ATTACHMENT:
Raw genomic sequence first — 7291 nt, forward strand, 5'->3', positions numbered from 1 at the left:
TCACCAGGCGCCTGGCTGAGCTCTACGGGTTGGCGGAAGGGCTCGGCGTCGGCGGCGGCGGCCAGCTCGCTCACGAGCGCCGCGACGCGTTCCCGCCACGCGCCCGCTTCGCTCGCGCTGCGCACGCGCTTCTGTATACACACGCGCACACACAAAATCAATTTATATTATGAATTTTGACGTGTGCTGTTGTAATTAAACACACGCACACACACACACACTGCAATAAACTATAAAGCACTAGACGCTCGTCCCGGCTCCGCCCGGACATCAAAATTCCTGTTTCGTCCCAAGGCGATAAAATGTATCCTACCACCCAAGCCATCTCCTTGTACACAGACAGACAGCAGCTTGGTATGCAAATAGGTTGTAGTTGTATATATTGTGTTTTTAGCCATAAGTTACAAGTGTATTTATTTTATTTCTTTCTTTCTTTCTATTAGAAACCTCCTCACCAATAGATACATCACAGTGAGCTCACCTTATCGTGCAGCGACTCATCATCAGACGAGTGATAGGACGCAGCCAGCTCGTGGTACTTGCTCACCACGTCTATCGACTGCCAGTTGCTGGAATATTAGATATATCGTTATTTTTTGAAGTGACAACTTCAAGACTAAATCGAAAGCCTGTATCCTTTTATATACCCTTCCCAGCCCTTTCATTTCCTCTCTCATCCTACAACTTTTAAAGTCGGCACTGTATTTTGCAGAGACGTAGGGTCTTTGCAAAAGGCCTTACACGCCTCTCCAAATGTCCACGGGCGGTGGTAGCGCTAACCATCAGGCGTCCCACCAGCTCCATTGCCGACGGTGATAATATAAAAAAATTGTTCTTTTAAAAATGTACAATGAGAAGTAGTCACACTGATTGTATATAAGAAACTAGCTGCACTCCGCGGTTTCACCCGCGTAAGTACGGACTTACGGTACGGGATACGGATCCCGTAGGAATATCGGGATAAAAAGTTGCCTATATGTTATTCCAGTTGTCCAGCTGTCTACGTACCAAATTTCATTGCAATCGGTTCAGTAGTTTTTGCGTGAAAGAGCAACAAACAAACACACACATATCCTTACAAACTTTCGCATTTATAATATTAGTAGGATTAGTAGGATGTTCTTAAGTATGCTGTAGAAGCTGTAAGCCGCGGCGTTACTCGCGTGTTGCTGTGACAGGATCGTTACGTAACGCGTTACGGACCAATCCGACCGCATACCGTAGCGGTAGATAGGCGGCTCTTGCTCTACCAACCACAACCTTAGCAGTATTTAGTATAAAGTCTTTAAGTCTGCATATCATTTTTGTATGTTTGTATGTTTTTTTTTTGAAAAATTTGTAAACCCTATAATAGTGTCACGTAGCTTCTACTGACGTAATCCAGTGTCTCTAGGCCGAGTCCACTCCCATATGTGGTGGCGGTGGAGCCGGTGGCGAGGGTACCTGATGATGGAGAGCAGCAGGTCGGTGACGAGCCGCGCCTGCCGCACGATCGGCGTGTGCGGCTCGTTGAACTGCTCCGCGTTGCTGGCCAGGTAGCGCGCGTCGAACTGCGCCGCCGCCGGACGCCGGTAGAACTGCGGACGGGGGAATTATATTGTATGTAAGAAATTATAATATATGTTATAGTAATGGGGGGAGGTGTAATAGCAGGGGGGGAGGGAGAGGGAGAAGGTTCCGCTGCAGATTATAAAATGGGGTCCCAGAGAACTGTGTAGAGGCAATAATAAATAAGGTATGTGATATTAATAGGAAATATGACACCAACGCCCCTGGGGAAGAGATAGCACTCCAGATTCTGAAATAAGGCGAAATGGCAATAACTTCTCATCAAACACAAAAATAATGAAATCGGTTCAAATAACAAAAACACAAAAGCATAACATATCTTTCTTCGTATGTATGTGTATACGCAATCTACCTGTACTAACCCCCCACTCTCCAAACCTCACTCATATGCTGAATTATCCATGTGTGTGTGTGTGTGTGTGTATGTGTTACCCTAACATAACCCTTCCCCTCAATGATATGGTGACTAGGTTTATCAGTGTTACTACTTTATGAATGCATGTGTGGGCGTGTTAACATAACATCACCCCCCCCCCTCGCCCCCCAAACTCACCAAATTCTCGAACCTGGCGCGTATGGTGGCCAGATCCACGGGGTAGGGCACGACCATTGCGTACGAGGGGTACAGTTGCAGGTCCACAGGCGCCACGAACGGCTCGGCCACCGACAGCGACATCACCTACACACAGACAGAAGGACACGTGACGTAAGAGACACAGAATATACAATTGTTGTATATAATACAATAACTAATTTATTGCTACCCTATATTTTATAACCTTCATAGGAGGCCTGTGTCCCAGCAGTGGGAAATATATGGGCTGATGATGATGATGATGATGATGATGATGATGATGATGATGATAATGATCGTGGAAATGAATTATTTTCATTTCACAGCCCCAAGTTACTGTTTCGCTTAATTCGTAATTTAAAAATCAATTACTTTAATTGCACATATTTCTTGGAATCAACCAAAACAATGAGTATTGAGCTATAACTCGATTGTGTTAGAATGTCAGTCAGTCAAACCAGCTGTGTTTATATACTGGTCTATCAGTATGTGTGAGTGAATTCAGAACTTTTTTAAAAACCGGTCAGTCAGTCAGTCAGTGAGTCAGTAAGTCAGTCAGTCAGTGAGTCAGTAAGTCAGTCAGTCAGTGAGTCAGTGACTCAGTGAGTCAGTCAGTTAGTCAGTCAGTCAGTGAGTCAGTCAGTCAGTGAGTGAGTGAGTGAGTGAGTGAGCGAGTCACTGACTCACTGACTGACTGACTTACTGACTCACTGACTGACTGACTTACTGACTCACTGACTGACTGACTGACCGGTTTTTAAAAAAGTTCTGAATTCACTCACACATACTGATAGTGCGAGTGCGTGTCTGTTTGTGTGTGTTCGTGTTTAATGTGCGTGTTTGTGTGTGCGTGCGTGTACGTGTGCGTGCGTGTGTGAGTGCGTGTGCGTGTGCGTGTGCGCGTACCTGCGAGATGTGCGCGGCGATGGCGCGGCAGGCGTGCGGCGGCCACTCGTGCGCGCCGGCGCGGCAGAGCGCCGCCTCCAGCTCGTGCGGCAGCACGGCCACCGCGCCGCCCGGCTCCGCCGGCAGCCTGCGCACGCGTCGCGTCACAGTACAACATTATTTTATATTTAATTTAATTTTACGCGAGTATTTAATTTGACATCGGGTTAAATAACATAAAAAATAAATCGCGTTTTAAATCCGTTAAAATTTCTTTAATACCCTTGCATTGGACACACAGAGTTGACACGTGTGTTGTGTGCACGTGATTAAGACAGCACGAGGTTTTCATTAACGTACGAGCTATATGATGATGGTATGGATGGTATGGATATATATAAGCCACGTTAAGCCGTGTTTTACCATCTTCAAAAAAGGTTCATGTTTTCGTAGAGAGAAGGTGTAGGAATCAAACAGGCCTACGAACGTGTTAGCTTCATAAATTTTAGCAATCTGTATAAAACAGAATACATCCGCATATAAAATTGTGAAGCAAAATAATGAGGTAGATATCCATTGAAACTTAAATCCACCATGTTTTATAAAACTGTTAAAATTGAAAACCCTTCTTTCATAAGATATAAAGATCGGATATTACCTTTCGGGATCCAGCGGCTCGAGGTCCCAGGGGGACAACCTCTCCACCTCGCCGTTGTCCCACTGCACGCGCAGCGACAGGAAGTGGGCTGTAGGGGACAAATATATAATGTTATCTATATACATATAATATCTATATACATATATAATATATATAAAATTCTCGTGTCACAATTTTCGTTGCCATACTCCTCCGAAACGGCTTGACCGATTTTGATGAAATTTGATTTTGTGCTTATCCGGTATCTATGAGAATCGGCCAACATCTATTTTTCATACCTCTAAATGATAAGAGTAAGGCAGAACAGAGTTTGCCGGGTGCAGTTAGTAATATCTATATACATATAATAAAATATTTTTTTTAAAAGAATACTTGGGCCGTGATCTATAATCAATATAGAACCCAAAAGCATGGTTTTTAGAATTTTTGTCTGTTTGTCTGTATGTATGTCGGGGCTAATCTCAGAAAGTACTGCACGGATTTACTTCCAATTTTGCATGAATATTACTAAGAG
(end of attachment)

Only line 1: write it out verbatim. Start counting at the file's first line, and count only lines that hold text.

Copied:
Raw genomic sequence first — 7291 nt, forward strand, 5'->3', positions numbered from 1 at the left: